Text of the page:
Home > Journals > WMLR > Vol. 58 (2016-2017) > Iss. 5 (2017)
William & Mary Law Review
Judicial Supremacy Revisited: Independent Constitutional Authority in American Constitutional Law and Practice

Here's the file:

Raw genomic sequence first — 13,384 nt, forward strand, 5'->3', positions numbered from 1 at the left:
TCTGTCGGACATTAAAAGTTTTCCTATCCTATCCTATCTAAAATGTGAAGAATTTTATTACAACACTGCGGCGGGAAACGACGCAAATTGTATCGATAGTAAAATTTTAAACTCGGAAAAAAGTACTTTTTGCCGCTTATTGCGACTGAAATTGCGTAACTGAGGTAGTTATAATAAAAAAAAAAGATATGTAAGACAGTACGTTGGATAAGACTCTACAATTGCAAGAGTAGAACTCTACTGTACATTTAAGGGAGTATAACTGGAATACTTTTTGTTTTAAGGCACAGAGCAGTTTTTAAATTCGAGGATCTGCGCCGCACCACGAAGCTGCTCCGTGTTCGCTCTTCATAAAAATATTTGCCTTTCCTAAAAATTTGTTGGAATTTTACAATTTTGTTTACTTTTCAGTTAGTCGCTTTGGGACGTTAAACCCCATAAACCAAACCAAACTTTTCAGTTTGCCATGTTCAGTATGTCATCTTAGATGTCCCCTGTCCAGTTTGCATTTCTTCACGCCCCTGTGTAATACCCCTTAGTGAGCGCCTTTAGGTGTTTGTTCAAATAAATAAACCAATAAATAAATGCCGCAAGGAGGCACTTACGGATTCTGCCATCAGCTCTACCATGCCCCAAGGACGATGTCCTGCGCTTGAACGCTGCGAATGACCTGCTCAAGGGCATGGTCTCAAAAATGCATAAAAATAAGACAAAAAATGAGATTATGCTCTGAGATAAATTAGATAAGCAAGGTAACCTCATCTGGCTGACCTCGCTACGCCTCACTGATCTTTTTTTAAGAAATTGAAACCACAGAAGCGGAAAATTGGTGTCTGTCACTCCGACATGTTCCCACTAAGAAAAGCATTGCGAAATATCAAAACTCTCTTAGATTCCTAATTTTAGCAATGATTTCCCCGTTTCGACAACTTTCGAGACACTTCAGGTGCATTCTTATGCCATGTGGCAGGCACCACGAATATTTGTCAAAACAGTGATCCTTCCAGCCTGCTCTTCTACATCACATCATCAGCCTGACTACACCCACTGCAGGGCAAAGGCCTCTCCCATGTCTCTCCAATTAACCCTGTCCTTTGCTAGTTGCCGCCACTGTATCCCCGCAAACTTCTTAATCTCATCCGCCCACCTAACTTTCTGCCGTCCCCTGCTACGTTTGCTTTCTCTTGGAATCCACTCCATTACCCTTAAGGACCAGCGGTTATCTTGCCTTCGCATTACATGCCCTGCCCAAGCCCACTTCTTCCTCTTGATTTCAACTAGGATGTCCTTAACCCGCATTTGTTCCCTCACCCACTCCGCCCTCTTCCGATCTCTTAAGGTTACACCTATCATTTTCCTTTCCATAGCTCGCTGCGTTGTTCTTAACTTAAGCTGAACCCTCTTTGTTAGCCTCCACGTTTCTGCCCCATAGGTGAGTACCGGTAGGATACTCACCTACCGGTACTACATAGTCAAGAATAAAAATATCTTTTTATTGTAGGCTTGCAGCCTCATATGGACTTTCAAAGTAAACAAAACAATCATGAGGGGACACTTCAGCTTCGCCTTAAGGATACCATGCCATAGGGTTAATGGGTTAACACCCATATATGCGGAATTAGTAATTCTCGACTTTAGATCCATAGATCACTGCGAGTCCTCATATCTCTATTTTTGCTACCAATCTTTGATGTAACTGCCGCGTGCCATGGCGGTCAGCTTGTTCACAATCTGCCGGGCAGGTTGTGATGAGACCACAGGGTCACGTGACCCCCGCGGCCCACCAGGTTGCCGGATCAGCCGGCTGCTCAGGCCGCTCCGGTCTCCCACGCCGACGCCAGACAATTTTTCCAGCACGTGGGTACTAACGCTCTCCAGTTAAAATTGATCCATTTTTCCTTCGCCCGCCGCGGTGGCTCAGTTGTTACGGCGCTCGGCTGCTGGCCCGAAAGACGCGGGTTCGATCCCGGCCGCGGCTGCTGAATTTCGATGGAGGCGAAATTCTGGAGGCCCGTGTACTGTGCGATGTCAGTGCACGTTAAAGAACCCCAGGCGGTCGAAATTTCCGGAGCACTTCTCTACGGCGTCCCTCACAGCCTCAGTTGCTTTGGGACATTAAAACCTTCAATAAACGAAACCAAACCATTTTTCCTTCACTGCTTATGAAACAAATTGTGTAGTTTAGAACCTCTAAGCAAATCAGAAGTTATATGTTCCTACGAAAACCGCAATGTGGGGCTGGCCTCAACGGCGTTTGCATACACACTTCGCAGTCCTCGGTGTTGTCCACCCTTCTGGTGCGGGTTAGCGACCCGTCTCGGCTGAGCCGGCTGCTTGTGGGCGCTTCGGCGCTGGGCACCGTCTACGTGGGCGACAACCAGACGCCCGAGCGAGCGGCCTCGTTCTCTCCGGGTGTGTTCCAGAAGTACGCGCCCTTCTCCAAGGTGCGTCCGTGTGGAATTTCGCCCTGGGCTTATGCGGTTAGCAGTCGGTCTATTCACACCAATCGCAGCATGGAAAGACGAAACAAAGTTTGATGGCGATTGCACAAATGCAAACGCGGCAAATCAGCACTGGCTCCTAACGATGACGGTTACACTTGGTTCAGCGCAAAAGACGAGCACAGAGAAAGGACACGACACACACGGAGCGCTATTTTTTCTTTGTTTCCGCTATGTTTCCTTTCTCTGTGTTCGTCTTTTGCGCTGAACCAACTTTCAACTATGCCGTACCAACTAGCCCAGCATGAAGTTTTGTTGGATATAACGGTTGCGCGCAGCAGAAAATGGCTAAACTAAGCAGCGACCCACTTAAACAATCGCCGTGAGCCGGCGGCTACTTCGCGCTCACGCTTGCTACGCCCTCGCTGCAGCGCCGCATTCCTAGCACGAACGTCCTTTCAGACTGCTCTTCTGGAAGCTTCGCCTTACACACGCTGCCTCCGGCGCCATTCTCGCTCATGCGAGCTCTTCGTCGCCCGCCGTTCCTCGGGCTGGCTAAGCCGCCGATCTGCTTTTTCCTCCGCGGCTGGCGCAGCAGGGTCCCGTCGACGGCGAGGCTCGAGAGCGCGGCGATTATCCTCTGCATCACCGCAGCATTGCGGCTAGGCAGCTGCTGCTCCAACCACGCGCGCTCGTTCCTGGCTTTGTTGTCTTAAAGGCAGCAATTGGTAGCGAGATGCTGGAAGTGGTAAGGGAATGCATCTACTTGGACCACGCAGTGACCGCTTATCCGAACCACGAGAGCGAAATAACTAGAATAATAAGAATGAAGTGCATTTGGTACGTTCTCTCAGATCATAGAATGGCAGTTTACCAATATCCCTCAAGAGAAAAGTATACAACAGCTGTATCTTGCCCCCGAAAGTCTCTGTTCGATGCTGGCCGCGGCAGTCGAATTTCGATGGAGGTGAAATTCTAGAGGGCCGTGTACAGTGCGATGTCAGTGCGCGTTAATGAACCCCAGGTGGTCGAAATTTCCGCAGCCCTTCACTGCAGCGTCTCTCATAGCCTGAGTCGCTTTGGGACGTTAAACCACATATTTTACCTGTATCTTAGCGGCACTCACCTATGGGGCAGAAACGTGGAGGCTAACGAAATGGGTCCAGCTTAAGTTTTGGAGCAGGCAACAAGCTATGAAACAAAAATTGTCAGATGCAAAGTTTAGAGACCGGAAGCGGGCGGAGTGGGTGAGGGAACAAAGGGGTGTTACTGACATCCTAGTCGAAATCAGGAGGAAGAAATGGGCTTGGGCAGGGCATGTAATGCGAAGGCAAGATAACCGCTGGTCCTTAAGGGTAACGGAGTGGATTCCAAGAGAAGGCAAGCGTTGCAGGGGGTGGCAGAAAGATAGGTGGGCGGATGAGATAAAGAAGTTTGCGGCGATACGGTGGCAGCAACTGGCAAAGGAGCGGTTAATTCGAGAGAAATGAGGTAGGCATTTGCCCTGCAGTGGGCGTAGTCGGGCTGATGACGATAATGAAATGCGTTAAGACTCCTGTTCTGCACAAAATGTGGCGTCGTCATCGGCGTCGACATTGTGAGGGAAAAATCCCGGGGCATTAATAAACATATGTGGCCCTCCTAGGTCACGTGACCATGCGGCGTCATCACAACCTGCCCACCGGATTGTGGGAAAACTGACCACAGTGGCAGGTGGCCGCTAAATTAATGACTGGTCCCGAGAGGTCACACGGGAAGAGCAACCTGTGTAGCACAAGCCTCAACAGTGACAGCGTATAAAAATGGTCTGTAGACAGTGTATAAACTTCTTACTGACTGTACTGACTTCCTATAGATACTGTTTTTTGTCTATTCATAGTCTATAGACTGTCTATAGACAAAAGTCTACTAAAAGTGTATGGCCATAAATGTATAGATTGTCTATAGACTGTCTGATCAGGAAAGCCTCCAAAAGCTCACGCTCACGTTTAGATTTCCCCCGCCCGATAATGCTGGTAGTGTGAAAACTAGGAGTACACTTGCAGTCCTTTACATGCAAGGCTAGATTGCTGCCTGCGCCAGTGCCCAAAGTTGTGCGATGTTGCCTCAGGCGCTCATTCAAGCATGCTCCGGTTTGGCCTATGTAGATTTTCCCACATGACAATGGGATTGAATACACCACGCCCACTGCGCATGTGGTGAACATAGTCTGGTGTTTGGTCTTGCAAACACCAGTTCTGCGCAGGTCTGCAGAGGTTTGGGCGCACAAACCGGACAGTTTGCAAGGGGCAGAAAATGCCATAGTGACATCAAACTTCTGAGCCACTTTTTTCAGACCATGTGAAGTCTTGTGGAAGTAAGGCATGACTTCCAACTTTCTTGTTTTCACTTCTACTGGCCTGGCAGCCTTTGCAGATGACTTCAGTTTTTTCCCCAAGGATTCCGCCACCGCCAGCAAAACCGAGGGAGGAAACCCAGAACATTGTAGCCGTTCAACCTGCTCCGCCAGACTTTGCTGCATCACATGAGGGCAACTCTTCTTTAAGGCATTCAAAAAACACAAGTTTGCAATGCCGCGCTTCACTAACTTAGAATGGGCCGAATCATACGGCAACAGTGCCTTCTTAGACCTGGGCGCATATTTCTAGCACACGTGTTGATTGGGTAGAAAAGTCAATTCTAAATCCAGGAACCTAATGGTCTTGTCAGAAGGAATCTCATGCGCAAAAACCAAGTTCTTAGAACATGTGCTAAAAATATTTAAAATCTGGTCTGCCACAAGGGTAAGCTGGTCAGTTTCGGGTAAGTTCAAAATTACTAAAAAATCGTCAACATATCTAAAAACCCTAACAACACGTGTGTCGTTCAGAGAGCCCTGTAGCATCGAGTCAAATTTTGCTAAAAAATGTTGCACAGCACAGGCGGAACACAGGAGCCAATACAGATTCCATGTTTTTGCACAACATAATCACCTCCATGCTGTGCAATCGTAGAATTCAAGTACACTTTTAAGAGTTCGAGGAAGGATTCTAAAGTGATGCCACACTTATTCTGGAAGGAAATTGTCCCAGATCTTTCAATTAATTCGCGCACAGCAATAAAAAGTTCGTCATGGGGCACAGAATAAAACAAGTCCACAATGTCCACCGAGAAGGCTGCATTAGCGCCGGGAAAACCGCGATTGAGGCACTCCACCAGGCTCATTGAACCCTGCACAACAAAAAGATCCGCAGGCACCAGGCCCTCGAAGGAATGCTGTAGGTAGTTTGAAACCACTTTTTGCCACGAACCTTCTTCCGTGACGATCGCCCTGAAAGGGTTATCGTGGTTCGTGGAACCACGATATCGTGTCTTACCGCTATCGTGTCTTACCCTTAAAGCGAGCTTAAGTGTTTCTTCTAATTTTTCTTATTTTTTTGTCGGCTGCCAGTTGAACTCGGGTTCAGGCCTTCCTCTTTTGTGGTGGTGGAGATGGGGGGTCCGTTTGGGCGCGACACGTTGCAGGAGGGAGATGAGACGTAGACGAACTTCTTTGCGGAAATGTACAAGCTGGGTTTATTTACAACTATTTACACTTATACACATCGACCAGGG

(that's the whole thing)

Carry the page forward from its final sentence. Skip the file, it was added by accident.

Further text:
The Supreme Court exercises far less constitutional authority in American law and practice than one would gather from reading judicial opinions, presidential speeches, or the standard tomes for and against judicial supremacy. Lower federal court judges, state court justices, federal and state elected officials, persons charged with administering the law, and ordinary citizens often have the final say on particular constitutional controversies or exercise temporary constitutional authority in ways that have more influence on the parties to that controversy than the eventual Supreme Court decision. In many instances, Supreme Court doctrine sanctions or facilitates the exercise of independent constitutional authority by persons other than Supreme Court Justices. Inflated claims about the role of the Supreme Court in American constitutional politics ignore significant institutional, legal, and political constraints on judicial power, conflate the judicial power to have the final say over the meaning of constitutional provisions with the judicial power to settle constitutional controversies at particular times and places, and confuse independent constitutional authority with nullification.